Obama administration had secret court lift restrictions on domestic spying
9 September 2013
In 2011, the Obama administration had a secret surveillance court authorize the NSA to deliberately target the emails and phone calls of Americans to be read and listened to, the Washington Post reported Sunday, citing recently declassified documents.
In 2008, the Foreign Intelligence Surveillance Court imposed a nominal ban on searches for the communications of US citizens and residents by the NSA. However, the Obama Administration succeeded in having the court overturn the ruling in 2011. This move was made without any public or congressional debate or discussion.
The ruling also extended the amount of time that the NSA is allowed to retain data it collected to six years, up from five years.
While the government claims that it does not specifically target US citizens, the wording of the ruling effectively allows the NSA to collect all communications that originated in or were routed through the US.
The recently declassified 2011 opinion allows the “NSA to query the vast majority of its Section 702 collection using United States-Person identifiers,” meaning that the NSA is allowed to search directly for the email addresses and phone numbers of US citizens and residents.
Gregory T. Nojeim, senior counsel at the Center for Democracy and Technology, told the Washington Post, “The government says, ‘We’re not targeting U.S. persons.’ But then they never say, ‘We turn around and deliberately search for Americans’ records in what we took from the wire.’ That, to me, is not so different from targeting Americans at the outset.”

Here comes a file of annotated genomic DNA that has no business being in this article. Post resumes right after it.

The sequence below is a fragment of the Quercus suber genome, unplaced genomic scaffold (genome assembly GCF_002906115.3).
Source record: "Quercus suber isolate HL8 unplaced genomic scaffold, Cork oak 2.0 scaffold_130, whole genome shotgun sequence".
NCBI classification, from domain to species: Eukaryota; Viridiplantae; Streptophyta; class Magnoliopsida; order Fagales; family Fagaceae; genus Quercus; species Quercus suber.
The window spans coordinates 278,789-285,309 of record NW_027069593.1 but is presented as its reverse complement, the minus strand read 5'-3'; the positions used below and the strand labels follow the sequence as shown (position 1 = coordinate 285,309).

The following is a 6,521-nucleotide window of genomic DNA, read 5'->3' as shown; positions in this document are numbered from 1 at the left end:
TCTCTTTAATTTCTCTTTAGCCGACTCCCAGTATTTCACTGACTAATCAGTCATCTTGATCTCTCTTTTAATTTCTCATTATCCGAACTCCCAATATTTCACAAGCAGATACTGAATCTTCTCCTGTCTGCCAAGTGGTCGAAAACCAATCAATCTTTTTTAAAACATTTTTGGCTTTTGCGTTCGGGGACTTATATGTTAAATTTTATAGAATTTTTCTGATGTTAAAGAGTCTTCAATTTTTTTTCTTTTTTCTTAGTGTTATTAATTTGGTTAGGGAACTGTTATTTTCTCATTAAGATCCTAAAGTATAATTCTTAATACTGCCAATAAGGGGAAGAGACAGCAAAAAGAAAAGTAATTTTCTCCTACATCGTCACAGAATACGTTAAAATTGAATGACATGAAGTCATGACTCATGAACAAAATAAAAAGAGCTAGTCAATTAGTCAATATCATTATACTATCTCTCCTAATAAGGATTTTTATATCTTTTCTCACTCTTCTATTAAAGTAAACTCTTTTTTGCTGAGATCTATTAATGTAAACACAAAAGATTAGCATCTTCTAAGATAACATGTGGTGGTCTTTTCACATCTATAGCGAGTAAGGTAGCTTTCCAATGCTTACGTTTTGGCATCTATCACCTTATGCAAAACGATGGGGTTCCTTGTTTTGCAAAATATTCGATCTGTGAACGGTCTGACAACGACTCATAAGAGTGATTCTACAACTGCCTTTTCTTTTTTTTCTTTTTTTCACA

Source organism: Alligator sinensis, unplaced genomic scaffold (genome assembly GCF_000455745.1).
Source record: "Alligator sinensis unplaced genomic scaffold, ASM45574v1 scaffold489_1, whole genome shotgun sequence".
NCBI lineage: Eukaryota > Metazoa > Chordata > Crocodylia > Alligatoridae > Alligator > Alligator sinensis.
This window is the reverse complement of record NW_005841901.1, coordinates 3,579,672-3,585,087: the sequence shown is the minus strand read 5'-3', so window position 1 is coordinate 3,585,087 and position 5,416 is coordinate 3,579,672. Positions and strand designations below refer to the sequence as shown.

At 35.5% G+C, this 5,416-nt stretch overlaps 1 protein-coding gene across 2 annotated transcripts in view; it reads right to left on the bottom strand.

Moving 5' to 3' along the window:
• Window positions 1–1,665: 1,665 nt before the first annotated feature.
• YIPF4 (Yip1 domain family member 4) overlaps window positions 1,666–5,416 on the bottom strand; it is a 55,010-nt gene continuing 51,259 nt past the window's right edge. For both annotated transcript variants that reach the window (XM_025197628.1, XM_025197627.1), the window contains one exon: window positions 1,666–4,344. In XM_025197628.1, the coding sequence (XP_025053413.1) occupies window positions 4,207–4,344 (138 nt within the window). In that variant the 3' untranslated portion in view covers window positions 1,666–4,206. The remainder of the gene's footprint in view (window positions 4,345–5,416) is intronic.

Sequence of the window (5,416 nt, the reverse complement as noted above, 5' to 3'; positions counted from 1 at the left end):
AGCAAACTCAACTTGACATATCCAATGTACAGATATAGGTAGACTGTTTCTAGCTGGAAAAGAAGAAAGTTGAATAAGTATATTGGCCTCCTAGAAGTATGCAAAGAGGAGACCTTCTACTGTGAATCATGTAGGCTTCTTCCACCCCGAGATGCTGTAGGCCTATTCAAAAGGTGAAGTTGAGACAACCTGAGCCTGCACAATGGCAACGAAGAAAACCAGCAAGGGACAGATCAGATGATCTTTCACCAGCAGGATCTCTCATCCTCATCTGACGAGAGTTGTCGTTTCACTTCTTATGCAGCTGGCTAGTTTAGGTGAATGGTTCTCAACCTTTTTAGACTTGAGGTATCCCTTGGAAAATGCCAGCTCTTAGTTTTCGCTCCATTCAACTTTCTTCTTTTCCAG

Alex Joel, civil liberties protection officer at the Office of the Director of National Intelligence (ODNI), told the Washington Post that the court banned such searches wholesale in 2008 in order “to remain consistent with NSA policies and procedures that NSA applied to other authorized collection activities.” Publicly, the NSA has claimed that it does not monitor the communications of US citizens.
In remarks to the Washington Post, however, Robert S. Litt, general counsel at the ODNI, admitted, “We did ask the court” to lift the ban on US domestic spying. “We wanted to be able to do it,” he said, referring to the searches through US communications.
The Washington Post’s story came the day after German magazine Der Spiegel reported, based on secret NSA documents, that the NSA has whole divisions dedicated to hacking into smartphones and is able to get into Apple’s iOS, Google’s Android, and Blackberry devices.
The documents also revealed that in 2010 the NSA succeeded in breaking through the encryption of Blackberry SMS messages, a development to which a top-secret memo responded with, “Champagne!” The NSA is also able to access the Blackberry mail system, despite the company’s insistence on the system’s security.
Hacking smartphones is just one of the tools in the NSA’s arsenal, ranging from the bulk collection of unencrypted data from fiber optic cables to the exploitation of secret electronic backdoors, to more conventional surveillance techniques.
These latest revelations come in the aftermath of the report Thursday by the Guardian newspaper in Britain that the NSA employs an enormous $250 million-per-year program to systematically break encryption, exploit software manufacturers’ backdoors, and hack individual computers.
The program, which is ten times larger than the PRISM program exposed earlier this year, includes the deliberate, “brute force” breaking of encryption by supercomputers, and includes working to “covertly influence” technology companies to make their product designs easier to exploit.
“For the past decade, NSA has lead [sic] an aggressive, multi-pronged effort to break widely used internet encryption technologies,” noted a 2010 British intelligence document quoted by the Guardian. “Vast amounts of encrypted internet data which have up till now been discarded are now exploitable.”